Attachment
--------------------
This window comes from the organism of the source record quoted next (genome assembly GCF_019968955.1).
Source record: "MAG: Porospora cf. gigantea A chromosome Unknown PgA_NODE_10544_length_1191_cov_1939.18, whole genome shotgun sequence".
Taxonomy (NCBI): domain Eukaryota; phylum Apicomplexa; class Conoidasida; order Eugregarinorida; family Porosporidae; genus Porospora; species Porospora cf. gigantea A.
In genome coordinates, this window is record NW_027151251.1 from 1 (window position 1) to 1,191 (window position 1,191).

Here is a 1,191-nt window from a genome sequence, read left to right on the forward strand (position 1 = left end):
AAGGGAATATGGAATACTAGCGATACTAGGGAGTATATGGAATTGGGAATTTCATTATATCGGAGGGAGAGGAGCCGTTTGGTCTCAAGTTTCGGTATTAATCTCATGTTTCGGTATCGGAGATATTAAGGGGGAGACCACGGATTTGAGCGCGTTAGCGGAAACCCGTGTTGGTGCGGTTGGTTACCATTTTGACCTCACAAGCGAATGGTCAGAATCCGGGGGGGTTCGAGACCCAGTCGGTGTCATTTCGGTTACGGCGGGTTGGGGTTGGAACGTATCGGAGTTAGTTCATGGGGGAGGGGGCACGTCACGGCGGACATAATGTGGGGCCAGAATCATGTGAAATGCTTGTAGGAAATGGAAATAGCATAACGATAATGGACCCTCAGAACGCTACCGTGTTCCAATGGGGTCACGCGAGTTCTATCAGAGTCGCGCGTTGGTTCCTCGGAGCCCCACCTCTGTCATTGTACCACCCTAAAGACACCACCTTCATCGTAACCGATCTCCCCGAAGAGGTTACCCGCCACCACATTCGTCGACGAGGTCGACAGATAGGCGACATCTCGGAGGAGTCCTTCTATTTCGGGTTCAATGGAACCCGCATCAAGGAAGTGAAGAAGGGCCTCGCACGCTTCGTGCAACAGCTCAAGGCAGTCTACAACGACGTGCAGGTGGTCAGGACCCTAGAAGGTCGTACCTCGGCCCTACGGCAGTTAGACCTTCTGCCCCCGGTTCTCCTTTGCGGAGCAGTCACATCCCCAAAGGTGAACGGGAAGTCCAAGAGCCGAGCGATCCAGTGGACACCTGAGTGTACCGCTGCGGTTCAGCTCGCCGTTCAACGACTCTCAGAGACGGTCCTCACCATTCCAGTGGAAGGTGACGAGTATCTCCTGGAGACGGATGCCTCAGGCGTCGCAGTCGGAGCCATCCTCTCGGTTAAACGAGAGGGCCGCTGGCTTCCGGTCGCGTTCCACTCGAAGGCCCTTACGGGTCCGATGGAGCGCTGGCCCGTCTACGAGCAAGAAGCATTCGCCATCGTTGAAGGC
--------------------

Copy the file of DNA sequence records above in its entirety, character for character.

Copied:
This window comes from the organism of the source record quoted next (genome assembly GCF_019968955.1).
Source record: "MAG: Porospora cf. gigantea A chromosome Unknown PgA_NODE_10544_length_1191_cov_1939.18, whole genome shotgun sequence".
Taxonomy (NCBI): domain Eukaryota; phylum Apicomplexa; class Conoidasida; order Eugregarinorida; family Porosporidae; genus Porospora; species Porospora cf. gigantea A.
In genome coordinates, this window is record NW_027151251.1 from 1 (window position 1) to 1,191 (window position 1,191).

Here is a 1,191-nt window from a genome sequence, read left to right on the forward strand (position 1 = left end):
AAGGGAATATGGAATACTAGCGATACTAGGGAGTATATGGAATTGGGAATTTCATTATATCGGAGGGAGAGGAGCCGTTTGGTCTCAAGTTTCGGTATTAATCTCATGTTTCGGTATCGGAGATATTAAGGGGGAGACCACGGATTTGAGCGCGTTAGCGGAAACCCGTGTTGGTGCGGTTGGTTACCATTTTGACCTCACAAGCGAATGGTCAGAATCCGGGGGGGTTCGAGACCCAGTCGGTGTCATTTCGGTTACGGCGGGTTGGGGTTGGAACGTATCGGAGTTAGTTCATGGGGGAGGGGGCACGTCACGGCGGACATAATGTGGGGCCAGAATCATGTGAAATGCTTGTAGGAAATGGAAATAGCATAACGATAATGGACCCTCAGAACGCTACCGTGTTCCAATGGGGTCACGCGAGTTCTATCAGAGTCGCGCGTTGGTTCCTCGGAGCCCCACCTCTGTCATTGTACCACCCTAAAGACACCACCTTCATCGTAACCGATCTCCCCGAAGAGGTTACCCGCCACCACATTCGTCGACGAGGTCGACAGATAGGCGACATCTCGGAGGAGTCCTTCTATTTCGGGTTCAATGGAACCCGCATCAAGGAAGTGAAGAAGGGCCTCGCACGCTTCGTGCAACAGCTCAAGGCAGTCTACAACGACGTGCAGGTGGTCAGGACCCTAGAAGGTCGTACCTCGGCCCTACGGCAGTTAGACCTTCTGCCCCCGGTTCTCCTTTGCGGAGCAGTCACATCCCCAAAGGTGAACGGGAAGTCCAAGAGCCGAGCGATCCAGTGGACACCTGAGTGTACCGCTGCGGTTCAGCTCGCCGTTCAACGACTCTCAGAGACGGTCCTCACCATTCCAGTGGAAGGTGACGAGTATCTCCTGGAGACGGATGCCTCAGGCGTCGCAGTCGGAGCCATCCTCTCGGTTAAACGAGAGGGCCGCTGGCTTCCGGTCGCGTTCCACTCGAAGGCCCTTACGGGTCCGATGGAGCGCTGGCCCGTCTACGAGCAAGAAGCATTCGCCATCGTTGAAGGC